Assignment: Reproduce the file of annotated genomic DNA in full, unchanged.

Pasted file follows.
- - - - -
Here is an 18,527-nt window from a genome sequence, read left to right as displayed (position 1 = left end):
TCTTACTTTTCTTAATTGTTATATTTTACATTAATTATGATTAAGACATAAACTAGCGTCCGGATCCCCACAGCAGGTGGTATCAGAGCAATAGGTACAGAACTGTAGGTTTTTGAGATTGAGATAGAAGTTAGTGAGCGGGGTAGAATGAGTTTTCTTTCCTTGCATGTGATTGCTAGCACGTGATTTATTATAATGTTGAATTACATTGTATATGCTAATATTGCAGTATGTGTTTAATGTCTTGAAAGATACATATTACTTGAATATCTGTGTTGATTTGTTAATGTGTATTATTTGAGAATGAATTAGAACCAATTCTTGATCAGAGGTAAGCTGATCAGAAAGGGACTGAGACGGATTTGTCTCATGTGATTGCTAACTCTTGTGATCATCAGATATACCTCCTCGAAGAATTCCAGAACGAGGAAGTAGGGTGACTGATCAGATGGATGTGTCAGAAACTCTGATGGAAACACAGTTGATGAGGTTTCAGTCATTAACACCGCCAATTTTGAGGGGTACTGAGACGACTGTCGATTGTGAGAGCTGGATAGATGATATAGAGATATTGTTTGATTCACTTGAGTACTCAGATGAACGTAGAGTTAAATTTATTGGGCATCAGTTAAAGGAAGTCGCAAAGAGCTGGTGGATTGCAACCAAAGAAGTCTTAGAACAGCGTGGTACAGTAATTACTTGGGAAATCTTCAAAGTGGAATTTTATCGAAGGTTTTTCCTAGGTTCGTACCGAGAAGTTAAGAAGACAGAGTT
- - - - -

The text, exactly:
Here is an 18,527-nt window from a genome sequence, read left to right as displayed (position 1 = left end):
TCTTACTTTTCTTAATTGTTATATTTTACATTAATTATGATTAAGACATAAACTAGCGTCCGGATCCCCACAGCAGGTGGTATCAGAGCAATAGGTACAGAACTGTAGGTTTTTGAGATTGAGATAGAAGTTAGTGAGCGGGGTAGAATGAGTTTTCTTTCCTTGCATGTGATTGCTAGCACGTGATTTATTATAATGTTGAATTACATTGTATATGCTAATATTGCAGTATGTGTTTAATGTCTTGAAAGATACATATTACTTGAATATCTGTGTTGATTTGTTAATGTGTATTATTTGAGAATGAATTAGAACCAATTCTTGATCAGAGGTAAGCTGATCAGAAAGGGACTGAGACGGATTTGTCTCATGTGATTGCTAACTCTTGTGATCATCAGATATACCTCCTCGAAGAATTCCAGAACGAGGAAGTAGGGTGACTGATCAGATGGATGTGTCAGAAACTCTGATGGAAACACAGTTGATGAGGTTTCAGTCATTAACACCGCCAATTTTGAGGGGTACTGAGACGACTGTCGATTGTGAGAGCTGGATAGATGATATAGAGATATTGTTTGATTCACTTGAGTACTCAGATGAACGTAGAGTTAAATTTATTGGGCATCAGTTAAAGGAAGTCGCAAAGAGCTGGTGGATTGCAACCAAAGAAGTCTTAGAACAGCGTGGTACAGTAATTACTTGGGAAATCTTCAAAGTGGAATTTTATCGAAGGTTTTTCCTAGGTTCGTACCGAGAAGTTAAGAAGACAGAGTT